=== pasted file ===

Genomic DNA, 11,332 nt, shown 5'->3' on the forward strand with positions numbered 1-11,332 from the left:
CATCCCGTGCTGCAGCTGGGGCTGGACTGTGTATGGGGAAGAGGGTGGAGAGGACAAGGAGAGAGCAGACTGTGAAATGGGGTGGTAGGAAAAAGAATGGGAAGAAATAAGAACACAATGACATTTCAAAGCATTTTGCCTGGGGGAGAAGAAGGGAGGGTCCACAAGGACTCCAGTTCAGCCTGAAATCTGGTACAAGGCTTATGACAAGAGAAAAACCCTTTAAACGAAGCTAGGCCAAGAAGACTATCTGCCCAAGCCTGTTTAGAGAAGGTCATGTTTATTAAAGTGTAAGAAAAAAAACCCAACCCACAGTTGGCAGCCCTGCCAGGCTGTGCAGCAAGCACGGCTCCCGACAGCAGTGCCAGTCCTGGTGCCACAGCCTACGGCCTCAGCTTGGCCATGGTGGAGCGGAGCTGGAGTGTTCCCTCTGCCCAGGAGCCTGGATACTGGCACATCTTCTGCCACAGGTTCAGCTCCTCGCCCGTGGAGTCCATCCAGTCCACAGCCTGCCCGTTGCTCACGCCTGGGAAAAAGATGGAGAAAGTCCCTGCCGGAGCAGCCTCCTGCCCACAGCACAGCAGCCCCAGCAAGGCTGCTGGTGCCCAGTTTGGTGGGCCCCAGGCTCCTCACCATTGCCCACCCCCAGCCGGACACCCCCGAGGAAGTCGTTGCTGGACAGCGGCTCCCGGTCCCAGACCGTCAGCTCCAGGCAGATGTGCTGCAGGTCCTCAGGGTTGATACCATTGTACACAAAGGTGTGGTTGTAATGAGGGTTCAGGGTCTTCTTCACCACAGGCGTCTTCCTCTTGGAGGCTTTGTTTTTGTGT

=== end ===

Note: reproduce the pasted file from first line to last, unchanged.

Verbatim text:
Genomic DNA, 11,332 nt, shown 5'->3' on the forward strand with positions numbered 1-11,332 from the left:
CATCCCGTGCTGCAGCTGGGGCTGGACTGTGTATGGGGAAGAGGGTGGAGAGGACAAGGAGAGAGCAGACTGTGAAATGGGGTGGTAGGAAAAAGAATGGGAAGAAATAAGAACACAATGACATTTCAAAGCATTTTGCCTGGGGGAGAAGAAGGGAGGGTCCACAAGGACTCCAGTTCAGCCTGAAATCTGGTACAAGGCTTATGACAAGAGAAAAACCCTTTAAACGAAGCTAGGCCAAGAAGACTATCTGCCCAAGCCTGTTTAGAGAAGGTCATGTTTATTAAAGTGTAAGAAAAAAAACCCAACCCACAGTTGGCAGCCCTGCCAGGCTGTGCAGCAAGCACGGCTCCCGACAGCAGTGCCAGTCCTGGTGCCACAGCCTACGGCCTCAGCTTGGCCATGGTGGAGCGGAGCTGGAGTGTTCCCTCTGCCCAGGAGCCTGGATACTGGCACATCTTCTGCCACAGGTTCAGCTCCTCGCCCGTGGAGTCCATCCAGTCCACAGCCTGCCCGTTGCTCACGCCTGGGAAAAAGATGGAGAAAGTCCCTGCCGGAGCAGCCTCCTGCCCACAGCACAGCAGCCCCAGCAAGGCTGCTGGTGCCCAGTTTGGTGGGCCCCAGGCTCCTCACCATTGCCCACCCCCAGCCGGACACCCCCGAGGAAGTCGTTGCTGGACAGCGGCTCCCGGTCCCAGACCGTCAGCTCCAGGCAGATGTGCTGCAGGTCCTCAGGGTTGATACCATTGTACACAAAGGTGTGGTTGTAATGAGGGTTCAGGGTCTTCTTCACCACAGGCGTCTTCCTCTTGGAGGCTTTGTTTTTGTGT